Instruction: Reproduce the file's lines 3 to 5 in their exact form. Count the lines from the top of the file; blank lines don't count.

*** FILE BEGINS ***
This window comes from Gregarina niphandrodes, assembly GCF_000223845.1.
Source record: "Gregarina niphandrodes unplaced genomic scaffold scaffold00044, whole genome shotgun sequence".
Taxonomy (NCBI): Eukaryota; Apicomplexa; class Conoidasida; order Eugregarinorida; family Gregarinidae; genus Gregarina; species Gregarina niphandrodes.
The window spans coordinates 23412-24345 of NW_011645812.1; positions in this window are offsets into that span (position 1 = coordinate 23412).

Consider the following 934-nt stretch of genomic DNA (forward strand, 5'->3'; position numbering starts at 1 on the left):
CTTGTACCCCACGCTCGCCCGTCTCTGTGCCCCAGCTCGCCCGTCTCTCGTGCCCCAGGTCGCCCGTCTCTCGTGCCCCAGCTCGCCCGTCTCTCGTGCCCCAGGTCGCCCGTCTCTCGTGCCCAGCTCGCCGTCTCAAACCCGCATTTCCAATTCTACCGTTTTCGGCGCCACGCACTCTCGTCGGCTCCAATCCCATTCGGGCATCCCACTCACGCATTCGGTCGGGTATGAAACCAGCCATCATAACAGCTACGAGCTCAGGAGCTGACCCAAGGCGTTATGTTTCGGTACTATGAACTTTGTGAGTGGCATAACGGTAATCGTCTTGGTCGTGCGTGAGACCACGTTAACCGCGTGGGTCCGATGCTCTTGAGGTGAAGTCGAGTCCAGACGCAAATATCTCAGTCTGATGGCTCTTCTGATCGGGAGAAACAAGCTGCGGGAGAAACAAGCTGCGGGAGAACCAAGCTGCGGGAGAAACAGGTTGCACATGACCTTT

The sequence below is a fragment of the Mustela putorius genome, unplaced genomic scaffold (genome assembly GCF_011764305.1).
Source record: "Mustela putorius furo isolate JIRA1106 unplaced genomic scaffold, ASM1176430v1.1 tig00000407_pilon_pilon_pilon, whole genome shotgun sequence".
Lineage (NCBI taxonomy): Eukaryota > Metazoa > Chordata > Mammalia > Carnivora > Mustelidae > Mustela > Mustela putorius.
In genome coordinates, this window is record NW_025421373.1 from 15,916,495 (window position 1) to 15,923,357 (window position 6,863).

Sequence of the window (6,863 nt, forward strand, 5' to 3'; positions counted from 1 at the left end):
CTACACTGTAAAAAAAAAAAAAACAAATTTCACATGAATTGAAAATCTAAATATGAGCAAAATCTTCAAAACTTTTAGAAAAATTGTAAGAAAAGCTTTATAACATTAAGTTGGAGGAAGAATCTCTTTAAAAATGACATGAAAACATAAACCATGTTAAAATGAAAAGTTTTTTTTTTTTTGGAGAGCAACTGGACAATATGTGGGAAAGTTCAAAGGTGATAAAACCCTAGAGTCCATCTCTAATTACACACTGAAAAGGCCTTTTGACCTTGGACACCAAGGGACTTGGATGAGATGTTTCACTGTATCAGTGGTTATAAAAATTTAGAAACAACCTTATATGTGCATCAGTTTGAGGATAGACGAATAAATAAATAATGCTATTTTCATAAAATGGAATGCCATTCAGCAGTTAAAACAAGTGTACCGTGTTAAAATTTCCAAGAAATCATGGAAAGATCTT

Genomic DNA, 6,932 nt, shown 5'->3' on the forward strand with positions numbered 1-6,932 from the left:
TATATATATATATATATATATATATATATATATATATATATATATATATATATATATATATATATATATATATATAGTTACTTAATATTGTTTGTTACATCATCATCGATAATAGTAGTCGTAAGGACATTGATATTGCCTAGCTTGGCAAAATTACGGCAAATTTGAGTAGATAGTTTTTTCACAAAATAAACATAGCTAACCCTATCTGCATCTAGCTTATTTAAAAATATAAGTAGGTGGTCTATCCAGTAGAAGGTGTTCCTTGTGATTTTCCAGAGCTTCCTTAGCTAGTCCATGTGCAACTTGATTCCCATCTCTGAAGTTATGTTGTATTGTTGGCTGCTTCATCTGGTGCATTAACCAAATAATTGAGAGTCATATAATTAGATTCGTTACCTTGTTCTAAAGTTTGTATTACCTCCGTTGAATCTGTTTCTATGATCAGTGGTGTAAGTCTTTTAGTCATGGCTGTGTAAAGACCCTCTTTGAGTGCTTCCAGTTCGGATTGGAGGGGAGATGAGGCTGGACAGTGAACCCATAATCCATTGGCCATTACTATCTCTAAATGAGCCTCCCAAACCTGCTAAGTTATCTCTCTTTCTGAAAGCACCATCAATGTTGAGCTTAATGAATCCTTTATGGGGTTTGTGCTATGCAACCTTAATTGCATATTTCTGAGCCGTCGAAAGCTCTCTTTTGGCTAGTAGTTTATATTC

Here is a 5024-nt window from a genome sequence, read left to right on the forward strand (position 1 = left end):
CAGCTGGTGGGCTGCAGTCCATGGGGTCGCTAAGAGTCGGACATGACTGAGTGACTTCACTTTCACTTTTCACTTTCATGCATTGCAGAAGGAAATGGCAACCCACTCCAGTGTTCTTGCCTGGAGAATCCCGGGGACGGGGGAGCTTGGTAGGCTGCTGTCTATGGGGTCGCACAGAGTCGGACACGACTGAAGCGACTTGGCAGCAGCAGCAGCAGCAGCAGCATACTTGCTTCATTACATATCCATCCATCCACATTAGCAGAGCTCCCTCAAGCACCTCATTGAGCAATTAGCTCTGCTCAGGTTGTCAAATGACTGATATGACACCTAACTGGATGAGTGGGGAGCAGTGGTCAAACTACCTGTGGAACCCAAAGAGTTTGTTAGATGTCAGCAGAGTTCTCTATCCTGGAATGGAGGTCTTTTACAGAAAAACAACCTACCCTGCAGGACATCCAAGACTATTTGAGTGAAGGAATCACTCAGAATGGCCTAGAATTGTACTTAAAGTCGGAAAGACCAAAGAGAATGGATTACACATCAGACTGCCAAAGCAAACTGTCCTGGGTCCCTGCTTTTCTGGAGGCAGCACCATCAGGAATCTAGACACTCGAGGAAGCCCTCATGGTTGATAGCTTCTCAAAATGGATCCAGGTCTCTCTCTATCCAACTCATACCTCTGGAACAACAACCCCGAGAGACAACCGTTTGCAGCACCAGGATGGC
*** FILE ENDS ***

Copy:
Taxonomy (NCBI): Eukaryota; Apicomplexa; class Conoidasida; order Eugregarinorida; family Gregarinidae; genus Gregarina; species Gregarina niphandrodes.
The window spans coordinates 23412-24345 of NW_011645812.1; positions in this window are offsets into that span (position 1 = coordinate 23412).

Consider the following 934-nt stretch of genomic DNA (forward strand, 5'->3'; position numbering starts at 1 on the left):